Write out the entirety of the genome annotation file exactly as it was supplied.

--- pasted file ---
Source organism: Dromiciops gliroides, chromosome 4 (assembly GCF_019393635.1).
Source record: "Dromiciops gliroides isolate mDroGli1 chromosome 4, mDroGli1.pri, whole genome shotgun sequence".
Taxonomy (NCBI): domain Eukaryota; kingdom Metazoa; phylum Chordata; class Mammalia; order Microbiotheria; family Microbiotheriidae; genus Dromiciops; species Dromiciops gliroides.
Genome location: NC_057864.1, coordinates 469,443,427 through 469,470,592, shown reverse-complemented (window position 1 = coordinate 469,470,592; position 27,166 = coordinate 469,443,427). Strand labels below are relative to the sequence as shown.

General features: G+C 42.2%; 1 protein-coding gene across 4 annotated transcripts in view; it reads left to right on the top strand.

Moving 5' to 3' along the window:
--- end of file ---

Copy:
Source organism: Dromiciops gliroides, chromosome 4 (assembly GCF_019393635.1).
Source record: "Dromiciops gliroides isolate mDroGli1 chromosome 4, mDroGli1.pri, whole genome shotgun sequence".
Taxonomy (NCBI): domain Eukaryota; kingdom Metazoa; phylum Chordata; class Mammalia; order Microbiotheria; family Microbiotheriidae; genus Dromiciops; species Dromiciops gliroides.
Genome location: NC_057864.1, coordinates 469,443,427 through 469,470,592, shown reverse-complemented (window position 1 = coordinate 469,470,592; position 27,166 = coordinate 469,443,427). Strand labels below are relative to the sequence as shown.

General features: G+C 42.2%; 1 protein-coding gene across 4 annotated transcripts in view; it reads left to right on the top strand.

Moving 5' to 3' along the window: